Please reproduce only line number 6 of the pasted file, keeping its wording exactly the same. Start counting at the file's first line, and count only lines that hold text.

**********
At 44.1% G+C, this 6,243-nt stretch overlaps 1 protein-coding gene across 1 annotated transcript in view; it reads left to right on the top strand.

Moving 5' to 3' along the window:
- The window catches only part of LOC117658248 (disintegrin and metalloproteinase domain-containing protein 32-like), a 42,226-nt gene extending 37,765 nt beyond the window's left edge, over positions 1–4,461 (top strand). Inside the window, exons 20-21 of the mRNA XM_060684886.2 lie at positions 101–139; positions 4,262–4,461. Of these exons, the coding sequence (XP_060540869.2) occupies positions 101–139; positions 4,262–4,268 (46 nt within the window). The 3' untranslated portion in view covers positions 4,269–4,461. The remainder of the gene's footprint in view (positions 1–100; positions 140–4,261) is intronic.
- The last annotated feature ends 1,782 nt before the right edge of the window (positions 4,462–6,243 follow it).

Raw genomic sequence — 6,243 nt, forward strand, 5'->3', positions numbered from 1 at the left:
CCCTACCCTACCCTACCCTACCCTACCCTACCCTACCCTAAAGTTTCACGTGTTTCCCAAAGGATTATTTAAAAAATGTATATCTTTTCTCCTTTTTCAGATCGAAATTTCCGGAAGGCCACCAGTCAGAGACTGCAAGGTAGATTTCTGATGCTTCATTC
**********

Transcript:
CCCTACCCTACCCTACCCTACCCTACCCTACCCTACCCTAAAGTTTCACGTGTTTCCCAAAGGATTATTTAAAAAATGTATATCTTTTCTCCTTTTTCAGATCGAAATTTCCGGAAGGCCACCAGTCAGAGACTGCAAGGTAGATTTCTGATGCTTCATTC